Black-owned businesses prepping for Essence Festival crowds
NEW ORLEANS (WVUE) - With Essence Festival 2022 right around the corner, staff at NOLA Braider say they’re seeing more clients in the salon chairs, eager to see the musical acts, panels, and booths over the 4th of July weekend.
“We’ve been getting bookings from all over the place,” manager Morgan Dillon said. “They’re coming into town. They need their hair done. They need some braids. They need a curl, a touch-up when they get here.”
Organizers say Essence Fest typically draws in about 530,000 people, from the concerts in the Superdome to the free events in the Morial Convention Center. And attendees say there’s an extra buzz swirling around this year’s festivities since it’s the first in-person event since 2019 due to COVID-19.
“We want to go too so we are like, ‘Ok we take you early in the morning,’ because we are trying to see all those stars as well,” Dillon said.
Much is the same at Baldwin & Company, a coffee shop/book store gearing up for its first Essence Festival since it opened its doors in 2021.
“We are expecting crowds in and out the day all day,” owner D.J. Johnson said. “We are ready for it, excited for it.”
Johnson and other business leaders say the festival brings in crowds of people eager to patronize the city’s Black-owned stores and restaurants, a lot of which came early.
“As far as Black culture, there is no greater city to celebrate Black culture than New Orleans,” Johnson said. “All the way from the mixture of the Caribbean to the French influence, the Spanish influence, the diversity of cultures and then New Orleans being that hub of being the largest slave port in the United States for so long. It just enriches the different ethnic groups and ethnic backgrounds.”
But with so many small businesses facing challenges with inflation, McHardy’s Chicken & Fixin’ and other Black-owned businesses hope people venture out from the city’s tourist areas and experience all of New Orleans’ Black culture.
“We have more to offer than just the French Quarter,” owner Alvi Anderson-Mogilles said. “We would just only hope that they don’t keep that cluster downtown and allow people to venture out.”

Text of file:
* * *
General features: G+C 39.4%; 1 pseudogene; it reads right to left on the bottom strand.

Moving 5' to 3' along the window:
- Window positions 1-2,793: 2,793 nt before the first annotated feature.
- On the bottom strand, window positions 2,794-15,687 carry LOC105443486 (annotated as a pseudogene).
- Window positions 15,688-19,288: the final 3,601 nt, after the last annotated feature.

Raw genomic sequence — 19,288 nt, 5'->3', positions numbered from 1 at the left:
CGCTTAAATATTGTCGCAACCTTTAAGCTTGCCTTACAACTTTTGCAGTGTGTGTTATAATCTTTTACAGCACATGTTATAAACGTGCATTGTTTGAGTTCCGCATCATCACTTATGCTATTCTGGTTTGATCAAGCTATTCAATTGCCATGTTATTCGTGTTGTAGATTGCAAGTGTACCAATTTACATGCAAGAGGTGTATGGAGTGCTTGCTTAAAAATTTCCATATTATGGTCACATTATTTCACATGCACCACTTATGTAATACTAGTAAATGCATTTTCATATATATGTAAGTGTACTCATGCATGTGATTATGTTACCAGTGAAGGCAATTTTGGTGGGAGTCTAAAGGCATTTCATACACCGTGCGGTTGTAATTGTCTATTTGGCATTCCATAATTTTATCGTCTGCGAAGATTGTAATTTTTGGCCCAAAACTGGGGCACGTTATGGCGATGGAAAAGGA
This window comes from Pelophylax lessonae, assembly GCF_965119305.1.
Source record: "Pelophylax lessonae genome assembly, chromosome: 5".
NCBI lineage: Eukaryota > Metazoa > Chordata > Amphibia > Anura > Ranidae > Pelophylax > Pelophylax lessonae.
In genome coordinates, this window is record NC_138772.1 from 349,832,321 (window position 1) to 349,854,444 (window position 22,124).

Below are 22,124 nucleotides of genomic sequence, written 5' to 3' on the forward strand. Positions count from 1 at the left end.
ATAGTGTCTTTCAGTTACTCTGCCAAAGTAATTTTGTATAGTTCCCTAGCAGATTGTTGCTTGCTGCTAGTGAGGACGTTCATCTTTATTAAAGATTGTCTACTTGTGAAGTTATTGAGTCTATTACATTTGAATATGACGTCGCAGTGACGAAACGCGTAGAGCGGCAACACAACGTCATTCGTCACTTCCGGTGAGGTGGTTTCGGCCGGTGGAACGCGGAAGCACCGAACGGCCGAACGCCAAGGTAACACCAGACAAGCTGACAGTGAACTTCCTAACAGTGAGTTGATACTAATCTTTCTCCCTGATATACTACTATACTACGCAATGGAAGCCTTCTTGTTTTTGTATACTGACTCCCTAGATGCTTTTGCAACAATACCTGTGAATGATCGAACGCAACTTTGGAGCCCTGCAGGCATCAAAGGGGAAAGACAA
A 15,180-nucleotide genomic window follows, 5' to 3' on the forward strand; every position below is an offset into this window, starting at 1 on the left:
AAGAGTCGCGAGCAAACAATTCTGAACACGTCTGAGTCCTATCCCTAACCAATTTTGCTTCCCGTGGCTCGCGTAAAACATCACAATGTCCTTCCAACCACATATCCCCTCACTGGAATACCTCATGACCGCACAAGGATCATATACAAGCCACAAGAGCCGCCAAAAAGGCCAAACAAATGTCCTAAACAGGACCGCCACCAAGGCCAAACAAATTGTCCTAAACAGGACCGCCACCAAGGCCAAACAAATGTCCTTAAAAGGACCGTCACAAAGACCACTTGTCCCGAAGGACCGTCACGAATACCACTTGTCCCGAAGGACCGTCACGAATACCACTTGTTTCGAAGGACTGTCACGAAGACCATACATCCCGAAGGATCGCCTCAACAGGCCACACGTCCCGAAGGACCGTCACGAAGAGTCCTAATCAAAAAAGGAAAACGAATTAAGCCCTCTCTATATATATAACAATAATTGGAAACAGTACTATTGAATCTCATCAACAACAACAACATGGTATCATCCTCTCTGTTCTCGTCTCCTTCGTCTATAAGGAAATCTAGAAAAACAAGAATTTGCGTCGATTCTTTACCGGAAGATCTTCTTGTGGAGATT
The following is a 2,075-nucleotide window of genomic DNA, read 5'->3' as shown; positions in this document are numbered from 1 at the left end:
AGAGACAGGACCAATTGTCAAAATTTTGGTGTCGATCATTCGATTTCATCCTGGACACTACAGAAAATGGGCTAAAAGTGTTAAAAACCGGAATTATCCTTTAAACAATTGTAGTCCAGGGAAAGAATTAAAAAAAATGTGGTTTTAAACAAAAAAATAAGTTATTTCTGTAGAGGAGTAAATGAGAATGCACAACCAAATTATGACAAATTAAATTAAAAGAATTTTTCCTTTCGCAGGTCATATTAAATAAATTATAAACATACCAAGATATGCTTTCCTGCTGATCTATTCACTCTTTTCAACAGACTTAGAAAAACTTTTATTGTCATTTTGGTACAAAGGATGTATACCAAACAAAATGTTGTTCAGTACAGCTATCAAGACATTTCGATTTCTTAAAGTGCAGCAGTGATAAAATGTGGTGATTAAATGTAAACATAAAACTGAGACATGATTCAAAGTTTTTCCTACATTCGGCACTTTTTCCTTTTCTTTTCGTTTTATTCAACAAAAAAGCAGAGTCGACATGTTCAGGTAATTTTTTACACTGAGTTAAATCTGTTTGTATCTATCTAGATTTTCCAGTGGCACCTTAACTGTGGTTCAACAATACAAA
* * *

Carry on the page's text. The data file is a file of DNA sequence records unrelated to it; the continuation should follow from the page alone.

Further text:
Just outside of her restaurant, Black-owned businesses, community organizations, and entrepreneurs will host HomeFest: The Soul of New Orleans on July 2 from 11 a.m. until 7 p.m. Anderson-Mogilles sees it as a way to highlight her neighborhood’s culture that isn’t necessarily being showcased around the festival areas.
Business leaders say it’s not just the support for Black-owned businesses that they are looking forward to but also the camaraderie that comes with Essence Fest.
“I’m excited with my partners that we as Black women get to be in the space with other Black women,” Dierda Meredith said.
Meredith is a producer at The Color Network, a media advocacy group that wants to see more Black, Indigenous, and people of color represented in the film and television industry. She wants to meet other people in her field and see how best to work with those in other industries.
“We do different things but yet we synchronize,” she said. “That’s what’s exciting about meeting all the different women from all the different walks of life.”
Dr. Tia Smith is also eager to use the festival as a way to help launch The Color Network’s projects and make their brand known to people from across the country.
“Women are coming together to seek joy as an act of resistance but also just to show our own humanity,” Smith said. “I think that’s what makes Essence and this weekend so powerful, so fabulous. And I’m so excited and activated.”
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